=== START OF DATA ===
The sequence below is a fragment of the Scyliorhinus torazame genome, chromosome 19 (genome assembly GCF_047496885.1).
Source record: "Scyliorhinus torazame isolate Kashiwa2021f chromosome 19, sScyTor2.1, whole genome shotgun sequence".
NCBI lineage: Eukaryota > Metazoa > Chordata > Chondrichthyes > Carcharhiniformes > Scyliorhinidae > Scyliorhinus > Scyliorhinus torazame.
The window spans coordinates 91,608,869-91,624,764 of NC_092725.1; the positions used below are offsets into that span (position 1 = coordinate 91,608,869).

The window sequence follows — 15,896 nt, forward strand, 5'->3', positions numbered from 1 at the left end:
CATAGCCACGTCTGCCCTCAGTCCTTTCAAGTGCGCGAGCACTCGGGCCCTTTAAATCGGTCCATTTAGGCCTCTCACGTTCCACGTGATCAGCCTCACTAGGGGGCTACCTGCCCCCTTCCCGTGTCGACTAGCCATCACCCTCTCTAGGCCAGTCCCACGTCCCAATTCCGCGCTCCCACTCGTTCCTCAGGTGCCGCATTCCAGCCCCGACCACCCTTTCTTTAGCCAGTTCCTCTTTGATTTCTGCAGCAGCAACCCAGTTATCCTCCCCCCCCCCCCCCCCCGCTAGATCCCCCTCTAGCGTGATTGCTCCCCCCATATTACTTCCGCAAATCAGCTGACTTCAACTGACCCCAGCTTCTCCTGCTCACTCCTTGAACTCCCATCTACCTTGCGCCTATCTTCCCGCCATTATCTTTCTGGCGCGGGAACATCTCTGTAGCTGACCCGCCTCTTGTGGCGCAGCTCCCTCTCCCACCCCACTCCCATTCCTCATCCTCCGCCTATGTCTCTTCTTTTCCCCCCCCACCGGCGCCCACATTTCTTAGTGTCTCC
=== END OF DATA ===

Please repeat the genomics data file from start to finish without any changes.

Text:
The sequence below is a fragment of the Scyliorhinus torazame genome, chromosome 19 (genome assembly GCF_047496885.1).
Source record: "Scyliorhinus torazame isolate Kashiwa2021f chromosome 19, sScyTor2.1, whole genome shotgun sequence".
NCBI lineage: Eukaryota > Metazoa > Chordata > Chondrichthyes > Carcharhiniformes > Scyliorhinidae > Scyliorhinus > Scyliorhinus torazame.
The window spans coordinates 91,608,869-91,624,764 of NC_092725.1; the positions used below are offsets into that span (position 1 = coordinate 91,608,869).

The window sequence follows — 15,896 nt, forward strand, 5'->3', positions numbered from 1 at the left end:
CATAGCCACGTCTGCCCTCAGTCCTTTCAAGTGCGCGAGCACTCGGGCCCTTTAAATCGGTCCATTTAGGCCTCTCACGTTCCACGTGATCAGCCTCACTAGGGGGCTACCTGCCCCCTTCCCGTGTCGACTAGCCATCACCCTCTCTAGGCCAGTCCCACGTCCCAATTCCGCGCTCCCACTCGTTCCTCAGGTGCCGCATTCCAGCCCCGACCACCCTTTCTTTAGCCAGTTCCTCTTTGATTTCTGCAGCAGCAACCCAGTTATCCTCCCCCCCCCCCCCCCCCGCTAGATCCCCCTCTAGCGTGATTGCTCCCCCCATATTACTTCCGCAAATCAGCTGACTTCAACTGACCCCAGCTTCTCCTGCTCACTCCTTGAACTCCCATCTACCTTGCGCCTATCTTCCCGCCATTATCTTTCTGGCGCGGGAACATCTCTGTAGCTGACCCGCCTCTTGTGGCGCAGCTCCCTCTCCCACCCCACTCCCATTCCTCATCCTCCGCCTATGTCTCTTCTTTTCCCCCCCCACCGGCGCCCACATTTCTTAGTGTCTCC